Kawasaki disease is an acute vasculitis of childhood that predominantly affects the coronary arteries [1-3]. The etiology of Kawasaki disease remains unknown , although an infectious agent is strongly suspected based on clinical and epidemiologic features [5,6]. Most children who are treated recover from the disease without long-term problems [1,5]. Other need close follow up and special treatment by Aspirin, IVIG and sometimes Steroids [7-9]. The disease is most common in children ages 1 to 2 years [2,4] and is less common in children older than age 8 or in infants . We are presenting 4 months old girl with Kawasaki disease complicated with coronary arteries ectasia and aneurysm which is unusual in this age.
4 months old girl presented to emergency department with fever not responding to oral Antipyretic for 14 days, with red eyes and red lips and mild trunk rash from 4days before the admission mild lethargy, and irritability .
Echo cardiograph showed Dilated both coronary arteries with ectasia along the course of both coronary LCA 3.3-3.6mm, LAD 3 mm. aneurismal formation measuring 4.19mm at the origin of RCA (Figure 2).
Patient was received high dose I.V.I.G (2gm/Kg) over 24h associated with anti-inflammatory dose of Aspirin 75mg/Kg/day. After 24 hours, she showed some clinical improvement, low grade fever, no irritability and better appetite so that we continue her on
same treatment plan under close observation. After 1 week she improved dramatically with no complain and stable vital signs .
LAB: CRP=9.9. Echocardiography showed same finding and measures (dilated booth coronary arteries with ectasia along the course of both coronary LCA 3.3-3.6mm, LAD 3mm. Aneurysmal formation measuring 4mm at the origin of RCA.
Patient was discharged home in very good condition and stable vital signs on anti platelate Aspirin dose (3-5mg/Kg/day) and given appointment in our clinic for follow up .
She was in very good condition, No complain, happy and active child.
LAB: CRP<5. Echocardiography showed: Same finding and measures ectasia along the course of both coronary with aneurysmal formation. She was kept on Aspirin low dose and under follow up as outpatient in our clinic.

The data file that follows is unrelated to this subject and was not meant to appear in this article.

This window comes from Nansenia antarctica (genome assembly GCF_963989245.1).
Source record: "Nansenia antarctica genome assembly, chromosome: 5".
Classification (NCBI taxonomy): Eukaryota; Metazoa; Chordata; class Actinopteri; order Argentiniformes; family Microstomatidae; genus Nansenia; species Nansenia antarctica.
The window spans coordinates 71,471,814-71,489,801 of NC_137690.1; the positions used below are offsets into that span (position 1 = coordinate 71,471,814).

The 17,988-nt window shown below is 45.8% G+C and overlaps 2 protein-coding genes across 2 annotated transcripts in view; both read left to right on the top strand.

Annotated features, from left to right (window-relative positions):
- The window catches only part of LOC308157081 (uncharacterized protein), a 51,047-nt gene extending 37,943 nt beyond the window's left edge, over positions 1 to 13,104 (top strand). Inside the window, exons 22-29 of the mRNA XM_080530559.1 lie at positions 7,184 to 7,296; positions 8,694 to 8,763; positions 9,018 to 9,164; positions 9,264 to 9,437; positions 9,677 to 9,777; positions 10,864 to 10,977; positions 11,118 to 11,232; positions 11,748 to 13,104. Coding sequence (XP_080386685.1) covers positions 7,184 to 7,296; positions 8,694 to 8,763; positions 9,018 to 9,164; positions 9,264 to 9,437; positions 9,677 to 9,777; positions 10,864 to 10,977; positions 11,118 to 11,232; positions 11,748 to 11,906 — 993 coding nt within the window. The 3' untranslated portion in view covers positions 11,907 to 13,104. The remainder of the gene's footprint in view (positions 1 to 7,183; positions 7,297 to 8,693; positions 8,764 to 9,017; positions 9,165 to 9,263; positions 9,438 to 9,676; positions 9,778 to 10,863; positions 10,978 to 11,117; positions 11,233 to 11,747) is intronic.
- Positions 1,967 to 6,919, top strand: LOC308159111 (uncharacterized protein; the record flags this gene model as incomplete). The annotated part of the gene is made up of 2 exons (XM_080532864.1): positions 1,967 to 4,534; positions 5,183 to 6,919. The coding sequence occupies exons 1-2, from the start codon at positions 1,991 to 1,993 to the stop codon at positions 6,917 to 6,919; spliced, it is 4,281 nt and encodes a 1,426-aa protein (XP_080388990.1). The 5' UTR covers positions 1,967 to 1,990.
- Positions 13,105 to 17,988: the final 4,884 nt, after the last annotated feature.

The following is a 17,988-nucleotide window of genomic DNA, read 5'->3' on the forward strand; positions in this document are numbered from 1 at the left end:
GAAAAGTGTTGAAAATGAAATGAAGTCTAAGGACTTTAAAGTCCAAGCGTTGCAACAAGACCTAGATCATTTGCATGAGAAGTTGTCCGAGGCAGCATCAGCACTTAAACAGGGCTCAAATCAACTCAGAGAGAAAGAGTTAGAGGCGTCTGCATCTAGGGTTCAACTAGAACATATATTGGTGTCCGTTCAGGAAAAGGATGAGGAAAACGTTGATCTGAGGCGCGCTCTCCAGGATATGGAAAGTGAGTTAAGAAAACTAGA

Also remain stable, no complain, gaining weight and feeding well. Normal physical examination.
Her echo findings showed: Both coronary arteries looks smaller than before with ectasia along the course of both coronary LCA 2.2mm, LAD 2.6mm . Small aneurismal formation measuring 2.9mm at the origin of RCA distal RCA is normal 2mm (Figure 3).
After 6 months the Echo showed mild ectasia along the course of both coronaries, LCA at the origin 2.9mm and LAD 2.2mm. Small aneurysmal formation measuring 2.8mm at the origin of RCA (Figure 4).
In spite of Kawasaki is uncommon autoimmune disease with self limited course history , however its complication are still serious and should be considered and evaluated carefully to prevent a serious and life threatening events .
The causes of Kawasaki disease remain unknown , but A genetic predisposition is also likely, based on varying incidences among ethnic groups, with higher rates in Asians . Symptoms include fever, conjunctival injection, erythema of the lips and oral mucosa, rash, and cervical lymphadenopathy. Some children with Kawasaki disease develop coronary artery aneurysms or ectasia, ischemic heart disease, and sudden death. Kawasaki disease is the leading cause of acquired heart disease among children in developed countries [5,7].
Our case was a rare Kawasaki case because the age <1 year, and that was one of the risk factors for predicting aneurysms in addition to:
A. White blood cell count >12000/mm
C. Hematocrit <35%
D. Albumin <3.5g/dL
E. Age ≤12 months; and the others risk factors (male sex; platelet count <350000/mm3) not in this case.
Although all these risk factors the case treated and responded well to IVIG 2gm/kg, and high dose of Aspirin 75mg/kg/day then continued in the anticoagulant dose 5mg/kg/day. Some refractory cases of Kawasaki disease require special and unusual treatment like repeated doses of IVIG, steroid, Plasma electrophoresis, anti TNF (anflaximab).
Kawasaki is a clinical diagnosis according to clinical manifestations supported by some positive laboratory test, but there is no specific laboratory test to confirm Kawasaki disease. Echocardiography by expert hands focusing on coronary arteries is essential to confirm the diagnosis and detect the cardiac findings early and also in follow up plan for any patient with Kawasaki or suspected Kawasaki disease.